I am not against the legalization of same –sex marriage in the United States. I am, however, against the U.S. Supreme Court using its power to make law which is exactly what the Court did in Obergeff v. Hodges. If all the social arguments and philosopher citations were removed from the opinion, you would see no legal basis for the Court’s holding that a State’s prohibition on same-sex marriage is unconstitutional. Yet instead of handing down a decision that puts the onus on the people and the legislators to make law, consistent with its ACA decision, the Court uses its pen to step into the legislative branch of government. For these reasons, I, like Chief Justice Roberts, must respectfully dissent.
Our government operates through three branches: the legislative, the judicial, and the executive. The responsibilities for each respectively are simple: make the law, interpret the law, and enforce the law. When one branch acts outside of its authority, we lose our democracy. In Obergeff v. Hodges, it is clear that the Court decided to make law to force social change. The first eight pages of the opinion cites no law. Rather it cites the opinions of philosophers and psychiatrists on family and fairness. When it finally adds the law, it is applied incorrectly.
The Court’s introduction of the law starts with a comparison of Bowers v. Hardwich and Lawrence v. Texas. In Bowers, the Court upheld a Georgia law criminalizing homosexual acts. In Lawrence, the Court overruled Bowers and held that laws making same-sex intimacy a crime were unconstitutional. Neither of these cases supports same-sex marriage. What these cases do show is that criminalizing homosexual acts or intimacy between two people of the same sex is unconstitutional. None of the states at issue criminalize same sex couples for either getting married in another state, or cohabitating/being intimate with someone of the same sex in their home state.
The next legal citation is to a 1993 state supreme court decision that required a strict scrutiny analysis to a state law prohibiting same-sex marriage. Here the Court acknowledged that “this decision did not mandate that same-sex marriage be allowed.” The Court goes on to cite Loving v. Virginia (prohibiting interracial marriage) and Zablocki v. Redhail (prohibiting fathers that fail to pay child support from marrying), but again both cases do not apply because the laws imprisoned or threatened to imprison violators. Therefore life and liberty were in question.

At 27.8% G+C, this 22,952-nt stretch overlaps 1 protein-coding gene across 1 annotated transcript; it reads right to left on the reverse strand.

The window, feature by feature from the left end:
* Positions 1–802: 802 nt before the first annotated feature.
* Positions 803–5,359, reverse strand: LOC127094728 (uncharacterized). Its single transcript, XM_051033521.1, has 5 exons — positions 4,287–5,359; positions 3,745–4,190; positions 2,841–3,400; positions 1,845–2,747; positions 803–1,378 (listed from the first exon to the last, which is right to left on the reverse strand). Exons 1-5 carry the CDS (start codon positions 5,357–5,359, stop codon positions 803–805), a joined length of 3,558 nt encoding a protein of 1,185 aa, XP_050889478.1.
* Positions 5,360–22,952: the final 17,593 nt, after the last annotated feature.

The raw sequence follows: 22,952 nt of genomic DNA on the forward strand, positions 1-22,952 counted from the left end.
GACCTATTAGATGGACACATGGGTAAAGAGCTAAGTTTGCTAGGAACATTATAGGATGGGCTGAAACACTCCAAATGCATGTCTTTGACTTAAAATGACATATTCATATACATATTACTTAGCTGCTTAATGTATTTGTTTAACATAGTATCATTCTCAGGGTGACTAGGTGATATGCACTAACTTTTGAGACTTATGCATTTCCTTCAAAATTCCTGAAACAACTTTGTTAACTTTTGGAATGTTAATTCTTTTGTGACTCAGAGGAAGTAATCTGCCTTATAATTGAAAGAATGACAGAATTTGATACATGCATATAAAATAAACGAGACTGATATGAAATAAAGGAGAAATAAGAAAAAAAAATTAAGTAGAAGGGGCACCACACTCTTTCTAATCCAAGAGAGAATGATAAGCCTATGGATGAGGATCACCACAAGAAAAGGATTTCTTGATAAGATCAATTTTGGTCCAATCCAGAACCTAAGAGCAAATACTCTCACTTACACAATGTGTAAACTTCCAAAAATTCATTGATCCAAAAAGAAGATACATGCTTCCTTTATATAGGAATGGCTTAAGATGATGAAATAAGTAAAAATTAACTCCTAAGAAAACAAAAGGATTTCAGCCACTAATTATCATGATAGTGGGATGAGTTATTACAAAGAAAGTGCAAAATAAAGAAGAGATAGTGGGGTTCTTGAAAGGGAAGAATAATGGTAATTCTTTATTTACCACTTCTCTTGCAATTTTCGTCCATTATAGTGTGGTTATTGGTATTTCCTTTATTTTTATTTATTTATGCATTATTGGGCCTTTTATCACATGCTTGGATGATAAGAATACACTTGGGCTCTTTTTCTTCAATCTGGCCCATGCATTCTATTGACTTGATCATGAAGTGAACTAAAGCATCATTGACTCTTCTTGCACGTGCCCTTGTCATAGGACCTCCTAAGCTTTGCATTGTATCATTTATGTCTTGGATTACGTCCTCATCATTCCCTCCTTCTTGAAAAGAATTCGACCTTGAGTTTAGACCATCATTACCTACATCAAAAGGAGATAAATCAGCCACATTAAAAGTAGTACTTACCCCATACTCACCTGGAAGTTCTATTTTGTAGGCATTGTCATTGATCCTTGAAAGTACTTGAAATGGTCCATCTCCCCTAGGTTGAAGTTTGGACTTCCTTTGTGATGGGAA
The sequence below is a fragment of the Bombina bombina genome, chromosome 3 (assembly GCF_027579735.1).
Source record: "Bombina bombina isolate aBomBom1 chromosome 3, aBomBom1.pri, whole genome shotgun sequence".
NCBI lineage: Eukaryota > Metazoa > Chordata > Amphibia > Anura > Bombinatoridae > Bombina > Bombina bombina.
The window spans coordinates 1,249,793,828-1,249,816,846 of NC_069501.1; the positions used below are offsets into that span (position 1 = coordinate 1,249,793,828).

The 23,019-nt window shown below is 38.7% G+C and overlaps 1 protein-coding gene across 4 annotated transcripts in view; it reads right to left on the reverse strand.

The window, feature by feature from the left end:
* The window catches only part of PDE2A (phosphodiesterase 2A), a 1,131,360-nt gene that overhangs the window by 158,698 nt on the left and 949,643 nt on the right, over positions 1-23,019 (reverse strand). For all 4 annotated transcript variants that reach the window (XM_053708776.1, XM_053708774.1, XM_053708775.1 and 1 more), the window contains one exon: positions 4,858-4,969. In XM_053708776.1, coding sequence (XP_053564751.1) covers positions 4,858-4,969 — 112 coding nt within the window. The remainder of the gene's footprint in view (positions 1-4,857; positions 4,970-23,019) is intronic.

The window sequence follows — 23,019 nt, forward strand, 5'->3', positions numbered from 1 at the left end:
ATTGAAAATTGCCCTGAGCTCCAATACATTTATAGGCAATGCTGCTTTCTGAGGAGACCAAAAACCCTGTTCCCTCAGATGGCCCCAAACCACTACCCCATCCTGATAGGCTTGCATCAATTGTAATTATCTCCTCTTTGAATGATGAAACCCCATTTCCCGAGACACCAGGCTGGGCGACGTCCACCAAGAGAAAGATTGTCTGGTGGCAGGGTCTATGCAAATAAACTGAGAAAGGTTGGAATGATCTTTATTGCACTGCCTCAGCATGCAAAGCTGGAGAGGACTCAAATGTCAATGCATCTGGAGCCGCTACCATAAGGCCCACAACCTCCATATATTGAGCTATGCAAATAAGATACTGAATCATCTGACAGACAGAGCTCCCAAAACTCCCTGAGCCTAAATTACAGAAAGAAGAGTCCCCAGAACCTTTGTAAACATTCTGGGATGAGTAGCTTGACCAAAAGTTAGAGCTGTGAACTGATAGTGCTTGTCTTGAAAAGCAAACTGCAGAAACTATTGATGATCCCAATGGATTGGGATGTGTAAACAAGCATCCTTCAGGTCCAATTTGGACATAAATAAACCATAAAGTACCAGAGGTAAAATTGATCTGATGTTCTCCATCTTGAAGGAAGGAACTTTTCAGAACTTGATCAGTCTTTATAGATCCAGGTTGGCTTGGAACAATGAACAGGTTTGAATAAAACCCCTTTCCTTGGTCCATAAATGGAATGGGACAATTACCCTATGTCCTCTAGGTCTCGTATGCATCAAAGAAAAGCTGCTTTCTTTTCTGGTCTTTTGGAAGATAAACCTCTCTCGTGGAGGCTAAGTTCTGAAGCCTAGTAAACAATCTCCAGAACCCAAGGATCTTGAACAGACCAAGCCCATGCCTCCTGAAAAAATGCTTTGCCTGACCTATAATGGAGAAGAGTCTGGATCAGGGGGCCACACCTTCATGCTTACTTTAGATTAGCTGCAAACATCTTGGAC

When the Court finally brought the constitution into play through the Due Process Clause of the Fourteenth Amendment, it ignores its application to the case at issue. Under the Due Process Clause, no state shall “deprive any person of life, liberty, or property, without due process of law.” A state prohibiting same-sex couples from marriage does not deprive them of their life, their property, or due process. Same-sex couples are not imprisoned, are not in fear of losing property, and are not punished by virtue of a state’s refusal to provide a license to marry. Even the Court acknowledges that because same-sex couples can adopt children and raise a family, they are able to enjoy the benefits that marriage was created to protect. Accordingly, what remains at issue is whether being denied a state license to marry because they are a same-sex couple is fair. What is fair and what is legal is not synonymous. That debate, therefore, should remain between the people and the legislators, not the courts.
When the responsibilities bestowed on the branches of government are misapplied, democracy is compromised. By using the Constitution to insert its views on what the law should be, the people become governed by five individuals. This is neither democracy nor the intent of the Constitution. In fact, and as Chief Justice Roberts explained, the Court’s actions deprives proponents of same-sex marriage “the opportunity to win the true acceptance that comes from persuading their fellow citizens of the justice of their cause.” To be clear, if you are among the many that celebrate this decision, my intent is not to rain on your parade. My dissent is not because for many a desired goal was achieved, but because our government failed to apply the correct means to achieve it.